Destroyer (2019) – Review

Mesmerising arthouse meets cops and robbers. 

First she was bashing sea people through walls with a trident in Aquaman, now she’s a dirty cop with an axe to grind when her past comes calling. It’s more clear than ever that Nicole Kidman is enjoying somewhat of a badass renaissance. Destroyer, the latest work from Aeon Flux and The Invitation director Karyn Kusuma, is a thrilling study of a flawed woman who’s let herself be possessed by anger and enraged by guilt, under the lens of heist genre magic and arthouse panache.

LAPD detective Erin Belle (Kidman) is forced to chase up members of an old gang she was previously embedded in as part of a case, after a John Doe murder confirms the heartless leader (Toby Kebbell) is making a return. She’s a far sight from the officer she once was though; gaunt, tired, surly, brutalised by nightmarish memories with her partner (Sebastian Stan).

© – Lionsgate

Kusuma gives life to Phil Hay and Matt Manfried’s screenplay with stunning refinement. She tangles with the audience’s comprehension of time slyly, implementing a heavy use of flashbacks to reinforce the emotional depth of Erin’s current predicament, while putting wheels in motion that some may take for granted until the credits roll. Rarely does the film loosen its grip, maintaining boa constrictor tension in fantastically formed sequences – some aren’t necessarily original either. A gloriously sadistic game of Russian Roulette has obvious roots in The Deer Hunter, and some of the later robberies riff on the piercing autumnal palette of Hell or High Water. But Kusuma injects a simple vendetta into the heart of the story, and you really feel that vindictive energy like a pulse.

The cinematographer, Julie Kirkwood, plays with the accepted norms of lighting to visceral effect, enforcing blinding close-ups and enhancing conflicts with character-focused shots. Rarely are eyes off of Kidman; we watch as she lays a fine beating on a former West Wing resident, and whips out at an automatic weapon from her trunk like John Wick’s sun-kissed cousin. For such a renowned and known actress, it’s a remarkably unrecognisable performance, balancing internal fury that’s “burned a circuit in her brain” under the guise of an impressive physical transformation. An burned down cop in an urban crime saga is not a role that many would pair with the Australian megastar, but this great bit of casting has gifted Kidman a career-best turn.

If Greenwoodian was a accepted adjective for scores (it will be some day), it would certainly be fitting when discussing Theodore Shapiro’s immersive composition, packed with bass and pulse-pounding repetitions any time Erin has a gun in her hand, but scoring the more honed-in scenes with unorthodox, cerebral ease. Strong music pairs well with the atmospheric sound design, capturing the crunch of gravel with the smallest breaths. While Kidman’s make-up is stunningly realised though, the decision to place a hilarious wig upon Kebbell’s head is mind-boggling, resembling a sort of gangster Tommy Wiseau. Though he holds the screen better than the more tedious domestic drama, feeling like an unnecessary layer to humanise Erin amidst her sketchy backstory – but her motivations are already evoke compassion. In many ways, Destroyer would be well-placed in a double feature with Lynne Ramsay’s You Were Never Really Here; both are unconventional, captivating, admirably brash and come from two fine (female) filmmaking talents.

Kidman gives the performance of a lifetime in a gruelling, impassioned penance parable.  

Rating: ★★★★☆

Cameron Frew – @FrewFilm

Mary Queen of Scots (2019) – Review

Historically accurate? Not really. Riveting? Quite. 

Towards the royal encounter of the imaginary kind at the climax of Mary Queen of Scots, Elizabeth utters: “How cruel men are.” Very apt, for the film acts not only as a (debatably false) work of history, but a reminder of the ruthless, institutional disregard of the “whims of women” by men, as one troglodyte splutters. Despite the 450 year gap, this period piece feels rivetingly apropos to the current landscape. Not to mention its diversity; colourblind casting, two female leads and a woman in the director’s chair. Bob Dylan’s famous words about changing times come to mind.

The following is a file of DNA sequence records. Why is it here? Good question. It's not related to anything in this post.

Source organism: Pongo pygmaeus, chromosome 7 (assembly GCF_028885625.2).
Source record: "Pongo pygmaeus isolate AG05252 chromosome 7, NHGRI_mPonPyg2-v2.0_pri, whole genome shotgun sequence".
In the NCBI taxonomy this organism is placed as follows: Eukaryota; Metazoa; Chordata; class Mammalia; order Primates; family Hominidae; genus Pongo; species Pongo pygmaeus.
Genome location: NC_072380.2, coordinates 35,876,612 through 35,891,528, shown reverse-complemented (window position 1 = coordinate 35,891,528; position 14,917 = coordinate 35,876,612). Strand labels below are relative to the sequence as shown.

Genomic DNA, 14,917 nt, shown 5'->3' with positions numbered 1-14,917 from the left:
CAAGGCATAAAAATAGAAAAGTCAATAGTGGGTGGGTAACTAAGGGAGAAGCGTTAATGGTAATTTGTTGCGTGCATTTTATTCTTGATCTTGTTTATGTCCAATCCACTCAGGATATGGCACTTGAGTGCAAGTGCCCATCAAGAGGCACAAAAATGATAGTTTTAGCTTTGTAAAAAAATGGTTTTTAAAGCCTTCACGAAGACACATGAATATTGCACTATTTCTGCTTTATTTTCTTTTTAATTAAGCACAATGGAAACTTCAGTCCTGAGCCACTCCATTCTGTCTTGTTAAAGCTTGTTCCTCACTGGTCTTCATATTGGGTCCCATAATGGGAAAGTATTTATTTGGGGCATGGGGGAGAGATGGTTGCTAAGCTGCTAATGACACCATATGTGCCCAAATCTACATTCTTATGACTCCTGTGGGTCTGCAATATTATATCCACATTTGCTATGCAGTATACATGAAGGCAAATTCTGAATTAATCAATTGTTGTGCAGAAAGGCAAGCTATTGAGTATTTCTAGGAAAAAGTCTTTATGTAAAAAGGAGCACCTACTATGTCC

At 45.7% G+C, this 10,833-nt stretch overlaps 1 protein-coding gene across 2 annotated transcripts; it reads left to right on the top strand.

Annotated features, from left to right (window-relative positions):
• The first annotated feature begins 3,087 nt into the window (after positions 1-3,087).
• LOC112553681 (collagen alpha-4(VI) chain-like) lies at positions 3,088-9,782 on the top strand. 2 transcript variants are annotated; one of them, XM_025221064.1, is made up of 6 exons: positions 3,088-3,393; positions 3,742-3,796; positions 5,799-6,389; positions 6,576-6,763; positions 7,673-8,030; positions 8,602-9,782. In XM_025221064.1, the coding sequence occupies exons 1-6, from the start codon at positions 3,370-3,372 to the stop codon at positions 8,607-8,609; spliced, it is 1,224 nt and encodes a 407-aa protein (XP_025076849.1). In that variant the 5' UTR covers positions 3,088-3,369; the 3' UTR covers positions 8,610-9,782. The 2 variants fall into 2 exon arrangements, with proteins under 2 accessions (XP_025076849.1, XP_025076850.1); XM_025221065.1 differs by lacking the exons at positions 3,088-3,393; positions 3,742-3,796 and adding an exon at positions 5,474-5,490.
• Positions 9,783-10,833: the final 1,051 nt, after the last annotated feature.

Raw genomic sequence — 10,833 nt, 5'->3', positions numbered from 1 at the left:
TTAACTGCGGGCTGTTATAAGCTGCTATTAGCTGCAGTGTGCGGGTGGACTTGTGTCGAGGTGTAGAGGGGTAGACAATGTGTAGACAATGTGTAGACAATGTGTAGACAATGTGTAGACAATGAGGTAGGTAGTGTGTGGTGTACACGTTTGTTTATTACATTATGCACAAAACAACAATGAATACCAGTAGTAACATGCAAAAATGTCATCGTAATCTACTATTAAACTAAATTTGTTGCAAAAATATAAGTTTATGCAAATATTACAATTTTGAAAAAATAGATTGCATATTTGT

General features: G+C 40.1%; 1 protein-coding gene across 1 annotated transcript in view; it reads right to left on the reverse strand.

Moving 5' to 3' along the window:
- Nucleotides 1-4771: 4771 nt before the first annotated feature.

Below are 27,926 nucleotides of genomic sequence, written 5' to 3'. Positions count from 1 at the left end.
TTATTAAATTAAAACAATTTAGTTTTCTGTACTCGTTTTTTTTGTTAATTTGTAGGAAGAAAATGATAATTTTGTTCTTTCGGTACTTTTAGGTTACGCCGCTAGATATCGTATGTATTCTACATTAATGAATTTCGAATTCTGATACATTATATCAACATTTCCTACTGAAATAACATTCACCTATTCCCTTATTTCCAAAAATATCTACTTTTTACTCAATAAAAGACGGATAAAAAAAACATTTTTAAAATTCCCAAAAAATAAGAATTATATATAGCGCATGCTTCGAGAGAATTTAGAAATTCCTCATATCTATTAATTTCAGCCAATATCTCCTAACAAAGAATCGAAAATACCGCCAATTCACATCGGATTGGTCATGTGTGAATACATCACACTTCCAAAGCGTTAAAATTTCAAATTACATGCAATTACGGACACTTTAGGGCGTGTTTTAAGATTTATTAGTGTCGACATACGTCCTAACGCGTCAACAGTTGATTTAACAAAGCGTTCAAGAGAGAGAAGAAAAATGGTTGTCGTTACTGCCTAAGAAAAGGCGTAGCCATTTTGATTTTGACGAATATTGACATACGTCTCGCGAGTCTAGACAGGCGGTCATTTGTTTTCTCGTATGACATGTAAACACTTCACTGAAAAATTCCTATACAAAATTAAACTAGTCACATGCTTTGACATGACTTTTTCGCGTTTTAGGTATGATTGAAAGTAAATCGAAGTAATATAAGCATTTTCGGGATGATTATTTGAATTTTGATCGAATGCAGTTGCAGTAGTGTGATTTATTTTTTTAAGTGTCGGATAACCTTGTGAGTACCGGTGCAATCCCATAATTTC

The film chronicles the 16th century battle of mights between Queen Elizabeth I (Margot Robbie) and Mary, Queen of Scots (Saoirse Ronan). In very, very simple terms; Mary returned to Scotland from France after losing her husband. Upon arrival, she makes her position perfectly clear as Queen of Scotland. As a Catholic, she is seen as a threat to both Scotland and England’s Protestant supremacy, none more so than John Knox (David Tennant, whose work is more aggressively showy than a real stretch of his ability), a cleric who after swift dismissal from the Queen’s court, begins a tirade of hateful, abusive sermons. The problem for Elizabeth, unmarried and childless, is that Mary has a serious, dangerous claim to the English throne due to her bloodline.

© – Universal Pictures

So forth begins manipulations across both sides, ushering men for Mary to marry in the hope that it lowers her claim. What’s innately refreshing is the dynamic between the two monarchs; neither hate each other, even hundreds of miles apart their comments rarely descend into spite. The agony of the fateful story is they were the only two people that could truly understand one another’s struggles; two Queens in a land overrun by the machiavellian ways of the opposite gender. Josie Rourke leans the film on its two titanic performances, a task the duo hand with grace and ferocity. Ronan’s is the more wholesome character arc; from slight uneasiness to a pragmatic force of power, all while handling that deviously tricky Scottish accent, rarely landing on a blip. Robbie’s is denser though, conveying maternal despair and loneliness under regal authority. When the pair finally do meet (after wishy-washy shots of sheets), think Heat-levels of screen magnetism.

Rourke tries to strike an interplay between the two throughout the film, intercutting their whereabouts, but instead disturbs the rather elegant, vulnerably slow rhythm to which the story unravels. The main issue is how gripping the entire feature is; if you’re going to take fictional liberties with history, at least make them exciting. But Rourke and writer Beau Willimon play things slow and loose, conjuring up entirely make-believe meetings and detrimental acts of cunnilingus, while botching the saga’s sense of time completely. Aside from the royals, the script rarely rises to the occasion of the “tumultuous times”, feeding the clergy impactful vitriol in doses but padding out the rest of the cast’s dialogue.